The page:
VyprVPN is one of the most VPN services used for Wi-Fi hotspot protection and offers security protocols including Chameleon, PPTP, OpenVPN, and L2TP/IPsec. Chameleon is able to offer an extra security layer perfect for public Wi-Fi protection, and VyprVPN offer over 200,000 IP addresses and over 700 servers are located in 50 destinations. It can be used on up to five different devices, is easy to use and defeats throttling. Supported platforms include DD-WRT, ASUSWRT & OpenWRT routers, Boxee, Synology NAS, Windows, Blackberry, and Linus.

Hide.me VPN:

Hide.me VPN offers unlimited bandwidth, and while it is considered as one of the best VPN’s for public Wi-Fi networking, it also includes L2Tp, PPTP, OpenVPN, IPsec, SSTP and SoftEther protocols. Up to five devices are covered, and sensitive data are safeguarded during public Wi-Fi connections, while users have access to 88 servers located in over 24 countries, and features anonymous IP, free trials, offshore VPN, and secure Wi-Fi for:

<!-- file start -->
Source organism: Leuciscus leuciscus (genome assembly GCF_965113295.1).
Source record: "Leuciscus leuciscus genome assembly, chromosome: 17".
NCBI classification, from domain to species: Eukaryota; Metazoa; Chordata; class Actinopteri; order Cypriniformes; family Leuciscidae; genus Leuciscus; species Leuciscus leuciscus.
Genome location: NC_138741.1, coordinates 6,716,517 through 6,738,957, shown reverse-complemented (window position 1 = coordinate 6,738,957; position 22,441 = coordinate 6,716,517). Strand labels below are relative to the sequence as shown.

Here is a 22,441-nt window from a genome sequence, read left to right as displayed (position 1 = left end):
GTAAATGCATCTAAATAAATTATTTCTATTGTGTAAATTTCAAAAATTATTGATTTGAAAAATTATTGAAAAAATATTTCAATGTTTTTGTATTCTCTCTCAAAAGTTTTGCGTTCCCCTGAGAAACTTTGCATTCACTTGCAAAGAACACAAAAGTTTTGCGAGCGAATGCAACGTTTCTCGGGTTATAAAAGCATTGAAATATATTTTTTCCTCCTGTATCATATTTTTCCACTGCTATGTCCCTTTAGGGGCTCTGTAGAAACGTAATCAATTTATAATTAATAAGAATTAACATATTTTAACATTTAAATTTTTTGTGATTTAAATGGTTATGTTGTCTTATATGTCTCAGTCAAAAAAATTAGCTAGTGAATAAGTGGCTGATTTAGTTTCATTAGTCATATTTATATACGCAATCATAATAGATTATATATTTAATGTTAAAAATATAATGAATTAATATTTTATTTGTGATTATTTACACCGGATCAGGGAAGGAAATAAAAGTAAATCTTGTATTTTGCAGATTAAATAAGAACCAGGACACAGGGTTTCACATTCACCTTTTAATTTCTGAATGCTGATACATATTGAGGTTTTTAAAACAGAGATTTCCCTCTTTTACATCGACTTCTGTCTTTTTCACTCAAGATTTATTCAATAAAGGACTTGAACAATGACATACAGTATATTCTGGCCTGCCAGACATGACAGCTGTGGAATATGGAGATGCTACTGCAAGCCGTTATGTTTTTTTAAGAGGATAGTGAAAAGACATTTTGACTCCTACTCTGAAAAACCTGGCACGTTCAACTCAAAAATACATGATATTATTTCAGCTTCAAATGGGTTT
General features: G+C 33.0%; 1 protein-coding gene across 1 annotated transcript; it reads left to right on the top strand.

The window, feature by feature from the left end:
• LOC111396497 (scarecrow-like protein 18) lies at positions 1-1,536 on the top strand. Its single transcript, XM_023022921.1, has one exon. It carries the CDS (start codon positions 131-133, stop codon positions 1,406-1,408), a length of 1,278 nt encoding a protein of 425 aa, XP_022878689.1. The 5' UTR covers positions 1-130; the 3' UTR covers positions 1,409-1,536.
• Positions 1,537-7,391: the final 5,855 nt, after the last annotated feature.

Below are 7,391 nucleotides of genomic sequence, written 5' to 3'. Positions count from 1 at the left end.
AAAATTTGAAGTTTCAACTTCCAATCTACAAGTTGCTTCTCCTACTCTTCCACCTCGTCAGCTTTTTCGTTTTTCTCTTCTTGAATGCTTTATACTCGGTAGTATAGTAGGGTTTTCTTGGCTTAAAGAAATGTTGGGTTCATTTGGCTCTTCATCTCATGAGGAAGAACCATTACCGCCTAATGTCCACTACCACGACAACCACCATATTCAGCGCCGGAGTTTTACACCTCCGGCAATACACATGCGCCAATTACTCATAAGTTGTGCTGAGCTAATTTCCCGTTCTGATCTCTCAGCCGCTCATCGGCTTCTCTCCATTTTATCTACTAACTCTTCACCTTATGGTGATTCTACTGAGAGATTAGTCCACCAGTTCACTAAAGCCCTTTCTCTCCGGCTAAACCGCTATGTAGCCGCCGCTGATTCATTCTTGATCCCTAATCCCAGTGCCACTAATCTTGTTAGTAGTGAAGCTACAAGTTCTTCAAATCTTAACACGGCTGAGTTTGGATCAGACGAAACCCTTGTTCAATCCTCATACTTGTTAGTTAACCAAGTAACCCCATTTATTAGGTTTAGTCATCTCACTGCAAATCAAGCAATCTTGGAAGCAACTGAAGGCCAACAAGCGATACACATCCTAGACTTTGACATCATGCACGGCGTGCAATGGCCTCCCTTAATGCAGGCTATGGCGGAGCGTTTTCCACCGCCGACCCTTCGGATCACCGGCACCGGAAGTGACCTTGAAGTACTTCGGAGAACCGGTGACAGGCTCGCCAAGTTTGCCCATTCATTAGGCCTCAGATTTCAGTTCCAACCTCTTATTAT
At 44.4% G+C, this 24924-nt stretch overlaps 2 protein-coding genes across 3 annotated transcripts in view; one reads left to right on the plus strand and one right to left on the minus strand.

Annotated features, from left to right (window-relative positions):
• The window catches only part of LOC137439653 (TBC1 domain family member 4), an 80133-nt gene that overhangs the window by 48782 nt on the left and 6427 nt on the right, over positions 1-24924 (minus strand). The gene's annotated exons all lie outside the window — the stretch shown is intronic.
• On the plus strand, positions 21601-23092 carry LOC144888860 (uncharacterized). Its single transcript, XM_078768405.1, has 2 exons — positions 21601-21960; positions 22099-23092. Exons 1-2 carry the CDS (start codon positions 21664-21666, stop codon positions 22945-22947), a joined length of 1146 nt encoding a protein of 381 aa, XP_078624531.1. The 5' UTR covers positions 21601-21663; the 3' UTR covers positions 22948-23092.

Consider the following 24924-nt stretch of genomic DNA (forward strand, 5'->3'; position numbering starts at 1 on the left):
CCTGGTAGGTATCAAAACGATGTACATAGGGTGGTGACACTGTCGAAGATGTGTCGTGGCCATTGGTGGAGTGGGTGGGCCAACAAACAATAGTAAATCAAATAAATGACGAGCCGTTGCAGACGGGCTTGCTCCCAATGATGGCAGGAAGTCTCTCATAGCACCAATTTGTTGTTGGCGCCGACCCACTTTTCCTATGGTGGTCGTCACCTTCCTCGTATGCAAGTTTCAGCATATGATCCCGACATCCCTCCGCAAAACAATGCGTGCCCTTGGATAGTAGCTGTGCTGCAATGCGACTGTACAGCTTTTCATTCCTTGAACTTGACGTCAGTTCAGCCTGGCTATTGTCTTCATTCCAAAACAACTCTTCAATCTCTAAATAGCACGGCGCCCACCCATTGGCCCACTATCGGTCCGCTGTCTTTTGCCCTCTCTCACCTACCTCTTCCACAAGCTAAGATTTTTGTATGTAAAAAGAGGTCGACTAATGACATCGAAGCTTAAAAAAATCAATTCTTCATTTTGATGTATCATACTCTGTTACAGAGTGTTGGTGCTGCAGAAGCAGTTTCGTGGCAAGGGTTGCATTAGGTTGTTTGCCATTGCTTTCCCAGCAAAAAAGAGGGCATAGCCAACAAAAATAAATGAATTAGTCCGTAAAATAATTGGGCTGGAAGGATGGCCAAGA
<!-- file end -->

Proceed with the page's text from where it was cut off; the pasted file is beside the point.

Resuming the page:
• 256-bit AES Encryption
  • Blazing Fast Connection Speed
  • No Logs
$12.95 $8.32 per month
Save 35%
  • Servers number into the hundreds
  • BitTorrenting allowed
  • Offers a kill switch
$11.99 $6.49 per month
Save 46%
  • Easy to Use Software
  • Encrypted Activity
  • Great Expert Support
$ $9.99 per month
  • Powerful obfuscation via Chameleon protocol
  • 24/7 Live Support
  • Netflix unblocking
$6.67 $5.00 per month
Save 25%

Additional Tips and Resources for Protecting your Devices during Public Wi-Fi Network Use

Choose wisely and do not connect to any Wi-Fi network until you have verified the network name.

Turn off sharing while accessing public Wi-Fi sharing.

Whenever possible use SSL or HTTPS for accessing Gmail, or Facebook

Always remember to turn off Wi-Fi when it is not in use

Windows and Mac devices connected to public networks can be secured by selecting a public network in Windows/Mac, which locks down the connection and ensures that no files are shared.

Microsoft Safety & Security: https://www.microsoft.com/en-us/safety/online-privacy/public-wireless.aspx